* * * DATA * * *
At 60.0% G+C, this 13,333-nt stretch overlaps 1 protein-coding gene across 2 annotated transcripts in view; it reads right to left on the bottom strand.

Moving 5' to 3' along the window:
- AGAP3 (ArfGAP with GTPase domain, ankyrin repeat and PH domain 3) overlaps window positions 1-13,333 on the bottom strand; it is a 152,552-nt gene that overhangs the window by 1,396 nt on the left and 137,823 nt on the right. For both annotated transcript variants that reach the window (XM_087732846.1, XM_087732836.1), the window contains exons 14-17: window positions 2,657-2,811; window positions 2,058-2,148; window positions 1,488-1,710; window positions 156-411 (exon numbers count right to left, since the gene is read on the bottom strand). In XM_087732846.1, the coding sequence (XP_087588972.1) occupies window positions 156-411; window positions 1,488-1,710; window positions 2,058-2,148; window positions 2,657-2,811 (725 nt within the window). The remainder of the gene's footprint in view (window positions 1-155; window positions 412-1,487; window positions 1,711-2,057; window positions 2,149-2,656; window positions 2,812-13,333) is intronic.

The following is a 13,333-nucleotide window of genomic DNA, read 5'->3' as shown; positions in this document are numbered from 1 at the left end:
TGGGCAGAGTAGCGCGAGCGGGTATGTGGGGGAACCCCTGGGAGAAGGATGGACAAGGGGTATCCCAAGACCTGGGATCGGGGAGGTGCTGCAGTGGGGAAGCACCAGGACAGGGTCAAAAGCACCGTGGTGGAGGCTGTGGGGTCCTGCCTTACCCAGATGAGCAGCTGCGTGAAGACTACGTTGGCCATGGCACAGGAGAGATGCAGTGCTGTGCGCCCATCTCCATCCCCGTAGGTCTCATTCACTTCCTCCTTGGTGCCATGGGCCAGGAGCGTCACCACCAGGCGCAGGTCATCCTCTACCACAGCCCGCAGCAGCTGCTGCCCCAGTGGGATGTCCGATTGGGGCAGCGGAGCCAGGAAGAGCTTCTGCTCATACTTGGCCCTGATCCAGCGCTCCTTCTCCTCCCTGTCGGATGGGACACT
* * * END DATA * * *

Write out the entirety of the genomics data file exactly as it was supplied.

At 60.0% G+C, this 13,333-nt stretch overlaps 1 protein-coding gene across 2 annotated transcripts in view; it reads right to left on the bottom strand.

Moving 5' to 3' along the window:
- AGAP3 (ArfGAP with GTPase domain, ankyrin repeat and PH domain 3) overlaps window positions 1-13,333 on the bottom strand; it is a 152,552-nt gene that overhangs the window by 1,396 nt on the left and 137,823 nt on the right. For both annotated transcript variants that reach the window (XM_087732846.1, XM_087732836.1), the window contains exons 14-17: window positions 2,657-2,811; window positions 2,058-2,148; window positions 1,488-1,710; window positions 156-411 (exon numbers count right to left, since the gene is read on the bottom strand). In XM_087732846.1, the coding sequence (XP_087588972.1) occupies window positions 156-411; window positions 1,488-1,710; window positions 2,058-2,148; window positions 2,657-2,811 (725 nt within the window). The remainder of the gene's footprint in view (window positions 1-155; window positions 412-1,487; window positions 1,711-2,057; window positions 2,149-2,656; window positions 2,812-13,333) is intronic.

The following is a 13,333-nucleotide window of genomic DNA, read 5'->3' as shown; positions in this document are numbered from 1 at the left end:
TGGGCAGAGTAGCGCGAGCGGGTATGTGGGGGAACCCCTGGGAGAAGGATGGACAAGGGGTATCCCAAGACCTGGGATCGGGGAGGTGCTGCAGTGGGGAAGCACCAGGACAGGGTCAAAAGCACCGTGGTGGAGGCTGTGGGGTCCTGCCTTACCCAGATGAGCAGCTGCGTGAAGACTACGTTGGCCATGGCACAGGAGAGATGCAGTGCTGTGCGCCCATCTCCATCCCCGTAGGTCTCATTCACTTCCTCCTTGGTGCCATGGGCCAGGAGCGTCACCACCAGGCGCAGGTCATCCTCTACCACAGCCCGCAGCAGCTGCTGCCCCAGTGGGATGTCCGATTGGGGCAGCGGAGCCAGGAAGAGCTTCTGCTCATACTTGGCCCTGATCCAGCGCTCCTTCTCCTCCCTGTCGGATGGGACACT